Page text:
Stupid Fast. by Geoff Herbach. June 1, 2011. Sourcebooks Fire. 311 pages. ISBN: 9781402256301
I am neither male nor sporty, but I have always loved young adult realistic fiction with male narrators and sports themes. How I managed to miss last year’s Stupid Fast, even after it won a 2011 Cybils Award, completely blows my mind. Thankfully, though, a representative from Sourcebooks visited my library system recently, and included in the presentation was a plug for all three of Geoff Herbach’s books about Felton Reinstein.
Felton is fifteen, and lately he’s been dealing with some changes. For one thing, he can’t seem to stop growing, and every inch of him suddenly has hair. His mom, a hippy who insists on being called Jerri, is also starting to lose her mind, a problem which may or may not be related to Felton’s dad’s suicide ten years before. Pretty much overnight, Felton discovers he is fast, and the football team suddenly starts asking him to work out with them even though he’s never played before in his life. On top of that, Felton’s best friend has gone away for the summer and staying in his house is an African-American piano prodigy, whose talent catches Felton’s eye as well as that of his little brother, Andrew, who is also talented on the piano. The entire story is told from Felton’s point of view on one night late in summer when he just can’t fall asleep.
I think the biggest thing that makes me love a book is the main character’s voice, and Felton has one of the best YA voices I’ve read. He reminded me, at times, of some of Chris Crutcher’s characters, like TJ in Whale Talk, and Moby from Staying Fat for Sarah Byrnes. At other times, I was sure he was channeling Karl Shoemaker from Tales of the Madman Underground or Guy Langman from Guy Langman, Crime Scene Procrastinator. Felton is self-aware and self-deprecating, funny even when he thinks he’s not, sometimes selfish, sometimes giving, very talkative, even if only inside his own brain, and messed up in the way that all people are messed up when they’re trying to survive puberty. Being inside his thoughts for 300 pages was a treat, and even now, having finished the first book and not yet moved onto the second, I am carrying Felton around with me, still sometimes seeing the world from his point of view instead of my own. His voice is infectious, and it lingers for a while after the book is over.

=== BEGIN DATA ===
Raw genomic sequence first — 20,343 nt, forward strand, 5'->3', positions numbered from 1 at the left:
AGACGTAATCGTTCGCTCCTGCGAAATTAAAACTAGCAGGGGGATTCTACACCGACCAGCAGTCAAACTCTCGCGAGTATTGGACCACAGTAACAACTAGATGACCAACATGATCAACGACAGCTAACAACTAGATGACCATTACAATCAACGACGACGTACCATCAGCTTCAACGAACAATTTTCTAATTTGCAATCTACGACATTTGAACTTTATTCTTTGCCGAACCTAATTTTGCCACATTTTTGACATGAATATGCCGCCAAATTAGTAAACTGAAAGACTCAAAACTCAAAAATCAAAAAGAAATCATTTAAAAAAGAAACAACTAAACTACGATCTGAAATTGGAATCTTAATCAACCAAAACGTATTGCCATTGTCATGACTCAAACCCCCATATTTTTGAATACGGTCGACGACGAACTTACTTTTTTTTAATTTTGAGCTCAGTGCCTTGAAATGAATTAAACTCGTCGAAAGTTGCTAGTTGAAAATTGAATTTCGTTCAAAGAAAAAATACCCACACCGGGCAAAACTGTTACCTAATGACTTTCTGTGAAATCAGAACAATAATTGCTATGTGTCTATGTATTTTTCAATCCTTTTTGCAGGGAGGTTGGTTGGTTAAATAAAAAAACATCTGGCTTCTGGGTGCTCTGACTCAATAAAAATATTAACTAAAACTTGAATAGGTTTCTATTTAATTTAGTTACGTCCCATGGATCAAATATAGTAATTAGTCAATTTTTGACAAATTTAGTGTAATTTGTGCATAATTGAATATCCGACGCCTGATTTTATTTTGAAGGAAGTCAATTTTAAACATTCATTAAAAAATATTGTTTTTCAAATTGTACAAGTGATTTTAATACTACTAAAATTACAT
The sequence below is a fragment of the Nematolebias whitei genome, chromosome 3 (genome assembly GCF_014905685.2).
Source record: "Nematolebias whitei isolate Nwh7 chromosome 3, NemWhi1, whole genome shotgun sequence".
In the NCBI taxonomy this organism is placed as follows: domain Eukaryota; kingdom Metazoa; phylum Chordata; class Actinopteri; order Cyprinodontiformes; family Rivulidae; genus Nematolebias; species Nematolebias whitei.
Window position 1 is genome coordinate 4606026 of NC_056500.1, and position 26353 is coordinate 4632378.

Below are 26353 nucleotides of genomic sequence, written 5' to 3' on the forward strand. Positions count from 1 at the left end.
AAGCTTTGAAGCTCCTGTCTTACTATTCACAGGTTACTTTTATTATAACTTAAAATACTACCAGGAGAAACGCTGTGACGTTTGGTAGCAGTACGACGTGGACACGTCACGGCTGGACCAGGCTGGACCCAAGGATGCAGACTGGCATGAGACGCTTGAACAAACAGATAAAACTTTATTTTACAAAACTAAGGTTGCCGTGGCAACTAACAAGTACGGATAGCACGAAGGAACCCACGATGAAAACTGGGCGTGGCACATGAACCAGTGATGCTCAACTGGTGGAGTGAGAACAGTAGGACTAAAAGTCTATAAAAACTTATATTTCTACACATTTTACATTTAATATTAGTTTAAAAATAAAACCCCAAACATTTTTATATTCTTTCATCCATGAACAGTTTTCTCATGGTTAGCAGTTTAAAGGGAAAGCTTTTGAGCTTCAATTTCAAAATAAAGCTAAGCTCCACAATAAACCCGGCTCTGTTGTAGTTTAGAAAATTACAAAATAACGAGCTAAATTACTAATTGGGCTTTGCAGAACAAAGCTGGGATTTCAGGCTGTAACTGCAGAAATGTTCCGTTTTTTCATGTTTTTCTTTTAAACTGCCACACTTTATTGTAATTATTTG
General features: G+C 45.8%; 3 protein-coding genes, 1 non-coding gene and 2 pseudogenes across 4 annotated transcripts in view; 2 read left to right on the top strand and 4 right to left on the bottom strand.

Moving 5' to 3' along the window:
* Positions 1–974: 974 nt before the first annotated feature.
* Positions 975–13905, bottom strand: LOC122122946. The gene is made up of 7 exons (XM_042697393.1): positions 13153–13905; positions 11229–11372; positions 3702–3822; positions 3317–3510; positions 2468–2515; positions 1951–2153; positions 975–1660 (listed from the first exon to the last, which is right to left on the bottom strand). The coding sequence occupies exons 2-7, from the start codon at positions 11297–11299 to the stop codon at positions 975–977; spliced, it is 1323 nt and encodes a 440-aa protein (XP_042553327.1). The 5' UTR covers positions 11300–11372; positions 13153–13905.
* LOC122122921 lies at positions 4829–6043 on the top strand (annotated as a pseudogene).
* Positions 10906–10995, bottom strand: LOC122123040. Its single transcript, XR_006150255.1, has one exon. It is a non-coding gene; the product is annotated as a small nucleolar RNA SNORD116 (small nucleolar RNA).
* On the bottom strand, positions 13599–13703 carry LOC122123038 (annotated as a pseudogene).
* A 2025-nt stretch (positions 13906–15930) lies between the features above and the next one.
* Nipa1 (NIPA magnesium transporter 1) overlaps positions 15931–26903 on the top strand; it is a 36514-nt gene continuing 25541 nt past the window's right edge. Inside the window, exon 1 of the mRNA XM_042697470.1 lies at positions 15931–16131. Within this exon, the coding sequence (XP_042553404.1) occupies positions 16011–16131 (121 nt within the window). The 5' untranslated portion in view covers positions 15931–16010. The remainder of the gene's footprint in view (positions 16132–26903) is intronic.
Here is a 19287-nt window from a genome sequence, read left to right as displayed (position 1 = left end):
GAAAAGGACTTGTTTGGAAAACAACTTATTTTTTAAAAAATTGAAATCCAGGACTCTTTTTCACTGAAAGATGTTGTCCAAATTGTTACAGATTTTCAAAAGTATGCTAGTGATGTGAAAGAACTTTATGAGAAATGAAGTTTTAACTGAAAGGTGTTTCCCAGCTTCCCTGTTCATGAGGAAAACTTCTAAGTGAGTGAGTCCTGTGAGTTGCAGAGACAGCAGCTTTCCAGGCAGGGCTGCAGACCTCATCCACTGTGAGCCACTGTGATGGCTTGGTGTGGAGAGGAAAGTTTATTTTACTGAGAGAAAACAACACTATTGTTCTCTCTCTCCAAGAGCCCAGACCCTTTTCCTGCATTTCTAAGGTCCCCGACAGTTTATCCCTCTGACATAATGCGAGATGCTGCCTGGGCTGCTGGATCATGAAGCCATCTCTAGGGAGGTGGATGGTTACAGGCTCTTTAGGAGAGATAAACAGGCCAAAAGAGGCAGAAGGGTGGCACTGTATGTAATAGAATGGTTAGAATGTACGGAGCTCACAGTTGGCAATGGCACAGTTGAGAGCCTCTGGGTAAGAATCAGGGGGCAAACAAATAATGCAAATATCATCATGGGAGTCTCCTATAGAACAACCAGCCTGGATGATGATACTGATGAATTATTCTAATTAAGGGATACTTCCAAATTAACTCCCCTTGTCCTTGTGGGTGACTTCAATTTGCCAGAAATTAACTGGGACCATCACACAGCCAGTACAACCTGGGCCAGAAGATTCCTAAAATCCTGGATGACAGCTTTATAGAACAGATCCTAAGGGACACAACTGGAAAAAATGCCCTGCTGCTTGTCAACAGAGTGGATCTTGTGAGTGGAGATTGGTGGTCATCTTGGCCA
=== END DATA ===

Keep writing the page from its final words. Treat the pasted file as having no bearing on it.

Plot-wise, Stupid Fast is just as engaging as its protagonist. Felton’s journey from the weird kid everyone calls “Squirrel Nut” to a confident and competent member of a sports team is interesting enough on its own, but family dysfunction and romance really add to the reader’s interest and keep the pages turning. Jerri’s slow retreat from her duties as mother and Andrew’s strange behaviors in reaction to the loss of his mother actually made me worry for their future, and concern for Felton’s relationship with Aleah after his mom makes a fool of herself in the neighborhood, kept me up until 2 AM when I finally finished the book and felt satisfied.
In addition to the 2011 Cybils Award in Young Adult Fiction, Stupid Fast also received well-deserved recognition from YALSA’s Best Fiction for Young Adults, the Junior Library Guild, and the American Booksellers Association. It is one of the funniest books I have ever read, and a great read-alike for books by Allen Zadoff, Josh Berk, Chris Crutcher, Eric Luper, and Rich Wallace. The second book about Felton, entitled Nothing Special, was released in May 2012. I’m With Stupid, the third in the series, will be published in May 2013.
Geoff Herbach can be heard reading the beginning of Stupid Fast (with a few differences from the published text) here - it’s a great preview of the book and just as fun to listen to even if you’ve already read the whole story.
I borrowed Stupid Fast from my local public library.
For more about this book, visit Goodreads and Worldcat.